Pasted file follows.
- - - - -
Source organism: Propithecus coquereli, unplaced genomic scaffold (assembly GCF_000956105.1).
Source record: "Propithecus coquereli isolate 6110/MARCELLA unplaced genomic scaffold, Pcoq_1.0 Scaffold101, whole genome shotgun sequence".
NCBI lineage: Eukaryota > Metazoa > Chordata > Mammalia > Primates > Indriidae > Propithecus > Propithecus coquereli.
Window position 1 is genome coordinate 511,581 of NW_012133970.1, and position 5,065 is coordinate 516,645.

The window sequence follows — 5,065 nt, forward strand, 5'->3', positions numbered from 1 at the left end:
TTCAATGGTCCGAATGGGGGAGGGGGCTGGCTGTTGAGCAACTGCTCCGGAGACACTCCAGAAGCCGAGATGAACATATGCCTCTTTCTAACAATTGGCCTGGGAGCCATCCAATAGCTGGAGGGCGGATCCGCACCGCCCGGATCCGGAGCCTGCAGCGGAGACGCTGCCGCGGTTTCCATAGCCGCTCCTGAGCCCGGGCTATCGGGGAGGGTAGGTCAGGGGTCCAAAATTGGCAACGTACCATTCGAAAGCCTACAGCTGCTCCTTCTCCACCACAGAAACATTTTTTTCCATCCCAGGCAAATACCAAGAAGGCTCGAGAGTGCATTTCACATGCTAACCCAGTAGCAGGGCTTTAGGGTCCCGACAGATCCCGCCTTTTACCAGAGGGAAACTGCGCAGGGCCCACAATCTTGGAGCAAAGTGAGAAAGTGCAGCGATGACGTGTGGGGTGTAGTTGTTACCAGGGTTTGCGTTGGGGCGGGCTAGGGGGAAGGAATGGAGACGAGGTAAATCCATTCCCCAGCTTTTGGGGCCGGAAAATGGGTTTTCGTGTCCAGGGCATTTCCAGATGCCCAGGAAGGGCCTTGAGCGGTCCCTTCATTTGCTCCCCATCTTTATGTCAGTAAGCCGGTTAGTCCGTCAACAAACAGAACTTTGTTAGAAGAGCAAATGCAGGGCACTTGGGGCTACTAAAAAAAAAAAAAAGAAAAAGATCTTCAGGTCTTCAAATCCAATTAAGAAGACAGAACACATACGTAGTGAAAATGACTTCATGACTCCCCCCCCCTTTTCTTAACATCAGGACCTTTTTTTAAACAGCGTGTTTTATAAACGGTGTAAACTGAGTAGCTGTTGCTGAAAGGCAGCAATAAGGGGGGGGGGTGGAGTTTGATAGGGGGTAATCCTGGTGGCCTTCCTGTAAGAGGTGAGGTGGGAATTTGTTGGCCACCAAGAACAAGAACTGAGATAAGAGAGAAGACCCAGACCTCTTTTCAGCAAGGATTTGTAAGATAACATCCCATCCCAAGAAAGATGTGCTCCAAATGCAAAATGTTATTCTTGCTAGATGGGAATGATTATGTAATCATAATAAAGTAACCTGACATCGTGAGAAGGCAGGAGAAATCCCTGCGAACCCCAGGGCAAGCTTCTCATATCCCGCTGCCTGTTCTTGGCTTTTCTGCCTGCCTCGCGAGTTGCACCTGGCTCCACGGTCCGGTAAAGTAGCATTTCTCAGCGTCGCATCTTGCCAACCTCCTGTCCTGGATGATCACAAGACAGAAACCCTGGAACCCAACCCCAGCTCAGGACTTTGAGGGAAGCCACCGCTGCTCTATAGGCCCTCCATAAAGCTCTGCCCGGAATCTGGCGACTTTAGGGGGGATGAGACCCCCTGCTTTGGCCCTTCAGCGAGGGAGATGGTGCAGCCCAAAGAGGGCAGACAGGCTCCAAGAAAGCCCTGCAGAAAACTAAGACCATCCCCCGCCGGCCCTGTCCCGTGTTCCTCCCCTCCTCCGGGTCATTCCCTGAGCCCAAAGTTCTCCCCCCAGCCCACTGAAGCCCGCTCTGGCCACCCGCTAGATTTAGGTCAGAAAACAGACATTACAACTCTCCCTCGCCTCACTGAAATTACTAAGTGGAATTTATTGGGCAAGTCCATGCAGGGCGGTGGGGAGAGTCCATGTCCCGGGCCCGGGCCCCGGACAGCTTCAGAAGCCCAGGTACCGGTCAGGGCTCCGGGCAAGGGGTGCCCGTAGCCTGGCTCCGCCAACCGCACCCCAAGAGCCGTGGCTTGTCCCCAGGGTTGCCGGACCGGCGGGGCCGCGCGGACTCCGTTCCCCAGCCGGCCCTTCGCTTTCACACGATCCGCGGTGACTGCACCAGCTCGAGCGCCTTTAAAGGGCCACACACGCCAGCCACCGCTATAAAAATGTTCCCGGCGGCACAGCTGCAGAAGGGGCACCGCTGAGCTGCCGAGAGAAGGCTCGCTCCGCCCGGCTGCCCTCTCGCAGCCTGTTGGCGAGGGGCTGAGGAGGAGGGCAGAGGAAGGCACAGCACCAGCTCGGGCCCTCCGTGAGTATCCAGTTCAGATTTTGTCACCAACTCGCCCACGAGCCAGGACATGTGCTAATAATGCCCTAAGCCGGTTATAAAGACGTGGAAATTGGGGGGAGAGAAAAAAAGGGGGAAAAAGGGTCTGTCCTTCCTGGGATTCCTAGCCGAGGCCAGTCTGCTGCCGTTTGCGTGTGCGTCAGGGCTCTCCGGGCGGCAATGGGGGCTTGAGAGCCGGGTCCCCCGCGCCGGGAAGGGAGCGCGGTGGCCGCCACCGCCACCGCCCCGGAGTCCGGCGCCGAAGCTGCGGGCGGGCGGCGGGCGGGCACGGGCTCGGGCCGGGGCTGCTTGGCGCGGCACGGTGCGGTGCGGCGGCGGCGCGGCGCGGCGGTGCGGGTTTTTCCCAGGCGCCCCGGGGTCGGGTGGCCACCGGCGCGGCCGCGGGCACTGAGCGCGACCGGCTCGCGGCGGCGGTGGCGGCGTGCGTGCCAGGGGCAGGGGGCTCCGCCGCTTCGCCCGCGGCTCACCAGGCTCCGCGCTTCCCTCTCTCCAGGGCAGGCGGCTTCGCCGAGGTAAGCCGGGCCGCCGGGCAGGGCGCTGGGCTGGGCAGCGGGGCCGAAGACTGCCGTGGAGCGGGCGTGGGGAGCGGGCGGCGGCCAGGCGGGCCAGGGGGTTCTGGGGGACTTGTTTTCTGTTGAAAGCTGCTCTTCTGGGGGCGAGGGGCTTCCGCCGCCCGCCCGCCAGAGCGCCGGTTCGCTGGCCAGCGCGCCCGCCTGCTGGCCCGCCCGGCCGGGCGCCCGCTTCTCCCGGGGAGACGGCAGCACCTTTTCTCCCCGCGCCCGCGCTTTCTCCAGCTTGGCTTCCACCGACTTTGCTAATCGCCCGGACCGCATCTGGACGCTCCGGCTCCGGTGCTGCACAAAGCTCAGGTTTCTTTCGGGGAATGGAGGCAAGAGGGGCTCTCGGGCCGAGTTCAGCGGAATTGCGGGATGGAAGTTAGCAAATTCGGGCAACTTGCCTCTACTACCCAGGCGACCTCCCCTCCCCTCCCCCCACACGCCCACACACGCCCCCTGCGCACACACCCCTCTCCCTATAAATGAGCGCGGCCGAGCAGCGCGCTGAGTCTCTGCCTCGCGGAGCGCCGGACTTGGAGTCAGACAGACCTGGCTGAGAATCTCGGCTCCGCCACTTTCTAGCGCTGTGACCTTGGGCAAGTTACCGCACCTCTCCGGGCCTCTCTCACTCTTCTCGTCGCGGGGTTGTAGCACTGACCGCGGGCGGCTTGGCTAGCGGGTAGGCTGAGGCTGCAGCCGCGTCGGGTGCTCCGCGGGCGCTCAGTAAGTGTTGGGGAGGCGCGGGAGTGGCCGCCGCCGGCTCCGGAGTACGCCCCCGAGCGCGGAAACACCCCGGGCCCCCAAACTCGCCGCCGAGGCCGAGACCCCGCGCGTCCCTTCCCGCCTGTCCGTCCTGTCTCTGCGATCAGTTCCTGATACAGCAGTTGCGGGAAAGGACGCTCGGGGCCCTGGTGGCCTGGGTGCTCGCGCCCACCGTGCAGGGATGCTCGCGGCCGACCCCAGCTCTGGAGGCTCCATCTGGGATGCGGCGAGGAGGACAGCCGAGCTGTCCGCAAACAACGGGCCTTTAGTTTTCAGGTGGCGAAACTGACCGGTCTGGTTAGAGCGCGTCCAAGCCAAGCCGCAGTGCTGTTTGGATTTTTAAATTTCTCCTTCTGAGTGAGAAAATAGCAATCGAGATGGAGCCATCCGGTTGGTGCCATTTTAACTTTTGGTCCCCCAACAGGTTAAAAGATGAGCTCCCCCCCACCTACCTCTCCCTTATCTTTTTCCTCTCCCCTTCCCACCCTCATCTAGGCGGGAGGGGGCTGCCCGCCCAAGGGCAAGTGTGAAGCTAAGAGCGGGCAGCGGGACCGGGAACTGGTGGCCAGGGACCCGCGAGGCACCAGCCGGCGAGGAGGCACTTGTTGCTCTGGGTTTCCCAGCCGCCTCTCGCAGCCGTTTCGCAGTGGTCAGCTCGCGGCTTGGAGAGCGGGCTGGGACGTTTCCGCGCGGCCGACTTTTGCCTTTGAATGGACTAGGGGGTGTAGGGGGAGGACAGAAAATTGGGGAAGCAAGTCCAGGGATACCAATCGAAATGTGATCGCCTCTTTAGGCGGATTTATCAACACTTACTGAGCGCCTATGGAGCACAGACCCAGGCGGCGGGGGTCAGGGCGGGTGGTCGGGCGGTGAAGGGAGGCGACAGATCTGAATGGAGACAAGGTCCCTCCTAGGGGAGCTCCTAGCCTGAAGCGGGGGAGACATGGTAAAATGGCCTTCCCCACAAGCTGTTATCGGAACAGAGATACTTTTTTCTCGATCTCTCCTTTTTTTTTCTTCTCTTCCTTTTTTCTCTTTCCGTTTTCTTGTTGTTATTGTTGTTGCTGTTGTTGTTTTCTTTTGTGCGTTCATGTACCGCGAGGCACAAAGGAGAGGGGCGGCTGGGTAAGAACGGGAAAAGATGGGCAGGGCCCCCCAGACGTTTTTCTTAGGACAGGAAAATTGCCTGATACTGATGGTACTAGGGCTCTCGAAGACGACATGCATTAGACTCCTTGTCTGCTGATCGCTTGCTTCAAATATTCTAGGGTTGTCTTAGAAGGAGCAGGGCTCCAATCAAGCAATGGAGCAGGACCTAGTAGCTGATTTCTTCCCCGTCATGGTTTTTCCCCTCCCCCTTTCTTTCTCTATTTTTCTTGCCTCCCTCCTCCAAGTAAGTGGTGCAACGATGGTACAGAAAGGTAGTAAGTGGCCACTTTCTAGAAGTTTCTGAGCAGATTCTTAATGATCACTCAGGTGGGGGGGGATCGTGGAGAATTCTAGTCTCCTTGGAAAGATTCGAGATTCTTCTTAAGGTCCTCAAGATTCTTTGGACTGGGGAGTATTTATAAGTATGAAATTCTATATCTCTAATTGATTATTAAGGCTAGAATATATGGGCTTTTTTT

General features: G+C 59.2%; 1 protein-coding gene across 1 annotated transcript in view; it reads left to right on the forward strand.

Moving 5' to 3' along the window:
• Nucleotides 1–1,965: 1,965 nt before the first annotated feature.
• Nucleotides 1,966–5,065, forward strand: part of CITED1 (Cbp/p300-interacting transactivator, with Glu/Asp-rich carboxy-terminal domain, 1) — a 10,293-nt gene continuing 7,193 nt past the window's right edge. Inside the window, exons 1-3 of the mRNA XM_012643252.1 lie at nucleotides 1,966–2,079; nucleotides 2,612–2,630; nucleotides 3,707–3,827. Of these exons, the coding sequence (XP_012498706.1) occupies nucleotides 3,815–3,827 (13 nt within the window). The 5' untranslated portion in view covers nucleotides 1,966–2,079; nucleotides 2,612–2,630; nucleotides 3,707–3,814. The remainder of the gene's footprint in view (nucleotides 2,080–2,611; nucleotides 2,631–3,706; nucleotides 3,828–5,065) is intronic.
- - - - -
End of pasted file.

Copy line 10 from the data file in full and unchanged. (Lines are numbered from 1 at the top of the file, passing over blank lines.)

• Nucleotides 1,966–5,065, forward strand: part of CITED1 (Cbp/p300-interacting transactivator, with Glu/Asp-rich carboxy-terminal domain, 1) — a 10,293-nt gene continuing 7,193 nt past the window's right edge. Inside the window, exons 1-3 of the mRNA XM_012643252.1 lie at nucleotides 1,966–2,079; nucleotides 2,612–2,630; nucleotides 3,707–3,827. Of these exons, the coding sequence (XP_012498706.1) occupies nucleotides 3,815–3,827 (13 nt within the window). The 5' untranslated portion in view covers nucleotides 1,966–2,079; nucleotides 2,612–2,630; nucleotides 3,707–3,814. The remainder of the gene's footprint in view (nucleotides 2,080–2,611; nucleotides 2,631–3,706; nucleotides 3,828–5,065) is intronic.